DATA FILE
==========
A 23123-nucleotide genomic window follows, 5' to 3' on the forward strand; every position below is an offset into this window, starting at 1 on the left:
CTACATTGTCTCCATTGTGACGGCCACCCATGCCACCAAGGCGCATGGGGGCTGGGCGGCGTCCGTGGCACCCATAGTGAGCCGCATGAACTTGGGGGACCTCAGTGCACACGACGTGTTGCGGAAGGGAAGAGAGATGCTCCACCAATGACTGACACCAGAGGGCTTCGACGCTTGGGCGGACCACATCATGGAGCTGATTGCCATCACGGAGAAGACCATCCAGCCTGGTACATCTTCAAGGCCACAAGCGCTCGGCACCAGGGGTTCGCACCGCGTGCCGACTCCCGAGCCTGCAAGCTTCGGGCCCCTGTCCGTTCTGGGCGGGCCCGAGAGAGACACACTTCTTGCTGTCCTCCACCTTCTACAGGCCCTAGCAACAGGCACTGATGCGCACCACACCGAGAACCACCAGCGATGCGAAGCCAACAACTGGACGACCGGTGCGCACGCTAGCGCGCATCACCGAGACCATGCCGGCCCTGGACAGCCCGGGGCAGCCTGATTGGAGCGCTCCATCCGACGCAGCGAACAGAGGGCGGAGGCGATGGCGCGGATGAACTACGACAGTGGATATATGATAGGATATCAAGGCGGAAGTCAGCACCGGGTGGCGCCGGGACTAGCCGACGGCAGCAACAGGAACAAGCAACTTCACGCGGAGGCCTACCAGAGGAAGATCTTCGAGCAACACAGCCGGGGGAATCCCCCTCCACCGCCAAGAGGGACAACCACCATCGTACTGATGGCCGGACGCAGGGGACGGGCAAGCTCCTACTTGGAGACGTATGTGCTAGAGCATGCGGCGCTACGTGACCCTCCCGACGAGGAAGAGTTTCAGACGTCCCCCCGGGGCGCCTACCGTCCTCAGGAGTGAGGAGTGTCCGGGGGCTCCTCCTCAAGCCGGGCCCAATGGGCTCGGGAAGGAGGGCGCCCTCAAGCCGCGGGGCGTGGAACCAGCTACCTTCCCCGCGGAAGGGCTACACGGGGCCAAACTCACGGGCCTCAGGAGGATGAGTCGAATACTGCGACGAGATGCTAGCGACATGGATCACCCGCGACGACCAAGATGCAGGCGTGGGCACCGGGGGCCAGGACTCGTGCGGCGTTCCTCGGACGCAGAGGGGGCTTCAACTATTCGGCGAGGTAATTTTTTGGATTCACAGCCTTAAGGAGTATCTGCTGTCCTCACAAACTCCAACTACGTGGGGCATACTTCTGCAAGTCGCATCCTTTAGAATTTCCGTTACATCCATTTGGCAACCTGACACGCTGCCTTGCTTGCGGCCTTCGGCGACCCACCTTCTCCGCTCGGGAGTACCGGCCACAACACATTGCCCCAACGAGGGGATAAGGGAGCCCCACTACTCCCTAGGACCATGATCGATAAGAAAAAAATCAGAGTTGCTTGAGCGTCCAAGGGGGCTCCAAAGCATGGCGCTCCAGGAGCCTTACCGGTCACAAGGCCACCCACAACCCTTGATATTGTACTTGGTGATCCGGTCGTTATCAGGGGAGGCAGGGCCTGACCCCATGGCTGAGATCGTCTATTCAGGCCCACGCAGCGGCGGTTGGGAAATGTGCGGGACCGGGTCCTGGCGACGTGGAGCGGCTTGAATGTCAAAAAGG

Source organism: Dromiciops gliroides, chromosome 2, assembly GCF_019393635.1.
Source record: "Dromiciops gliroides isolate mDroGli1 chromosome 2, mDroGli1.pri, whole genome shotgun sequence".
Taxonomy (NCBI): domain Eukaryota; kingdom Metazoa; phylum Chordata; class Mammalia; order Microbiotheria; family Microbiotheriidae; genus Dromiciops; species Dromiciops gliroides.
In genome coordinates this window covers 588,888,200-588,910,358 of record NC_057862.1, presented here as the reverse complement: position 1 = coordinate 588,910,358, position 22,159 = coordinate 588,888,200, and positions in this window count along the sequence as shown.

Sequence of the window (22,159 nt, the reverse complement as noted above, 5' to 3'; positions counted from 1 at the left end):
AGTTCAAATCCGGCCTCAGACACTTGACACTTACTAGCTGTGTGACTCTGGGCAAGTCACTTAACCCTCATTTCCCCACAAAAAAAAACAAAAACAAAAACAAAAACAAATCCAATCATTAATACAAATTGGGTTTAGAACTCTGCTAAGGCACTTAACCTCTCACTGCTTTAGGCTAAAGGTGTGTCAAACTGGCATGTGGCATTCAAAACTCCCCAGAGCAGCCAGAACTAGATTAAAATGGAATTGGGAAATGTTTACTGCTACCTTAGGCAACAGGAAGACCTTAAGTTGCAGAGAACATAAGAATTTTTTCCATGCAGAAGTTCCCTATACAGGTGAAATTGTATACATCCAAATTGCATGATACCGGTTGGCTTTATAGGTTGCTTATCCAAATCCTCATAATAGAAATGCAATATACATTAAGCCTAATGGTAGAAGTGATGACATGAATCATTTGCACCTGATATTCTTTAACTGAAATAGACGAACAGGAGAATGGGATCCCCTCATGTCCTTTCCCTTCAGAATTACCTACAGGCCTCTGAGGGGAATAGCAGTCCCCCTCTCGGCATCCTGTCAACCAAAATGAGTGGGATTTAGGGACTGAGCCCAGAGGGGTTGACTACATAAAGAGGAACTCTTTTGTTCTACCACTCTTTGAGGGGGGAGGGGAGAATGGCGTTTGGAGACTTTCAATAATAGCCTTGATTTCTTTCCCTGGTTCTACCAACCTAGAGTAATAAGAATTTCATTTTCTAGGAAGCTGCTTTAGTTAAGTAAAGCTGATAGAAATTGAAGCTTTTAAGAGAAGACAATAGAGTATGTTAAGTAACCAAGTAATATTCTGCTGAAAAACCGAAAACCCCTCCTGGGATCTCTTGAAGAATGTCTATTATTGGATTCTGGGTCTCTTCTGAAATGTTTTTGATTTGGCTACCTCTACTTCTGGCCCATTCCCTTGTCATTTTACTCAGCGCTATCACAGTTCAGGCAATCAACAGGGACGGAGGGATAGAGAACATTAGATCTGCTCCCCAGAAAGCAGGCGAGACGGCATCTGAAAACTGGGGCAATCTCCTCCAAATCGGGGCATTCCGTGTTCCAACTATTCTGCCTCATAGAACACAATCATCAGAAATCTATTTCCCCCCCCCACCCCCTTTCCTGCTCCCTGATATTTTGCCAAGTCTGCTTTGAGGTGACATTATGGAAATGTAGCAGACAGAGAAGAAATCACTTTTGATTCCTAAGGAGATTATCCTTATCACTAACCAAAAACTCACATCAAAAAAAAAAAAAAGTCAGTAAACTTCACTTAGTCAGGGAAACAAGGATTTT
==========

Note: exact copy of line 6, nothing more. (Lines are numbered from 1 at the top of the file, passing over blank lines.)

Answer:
In genome coordinates this window covers 588,888,200-588,910,358 of record NC_057862.1, presented here as the reverse complement: position 1 = coordinate 588,910,358, position 22,159 = coordinate 588,888,200, and positions in this window count along the sequence as shown.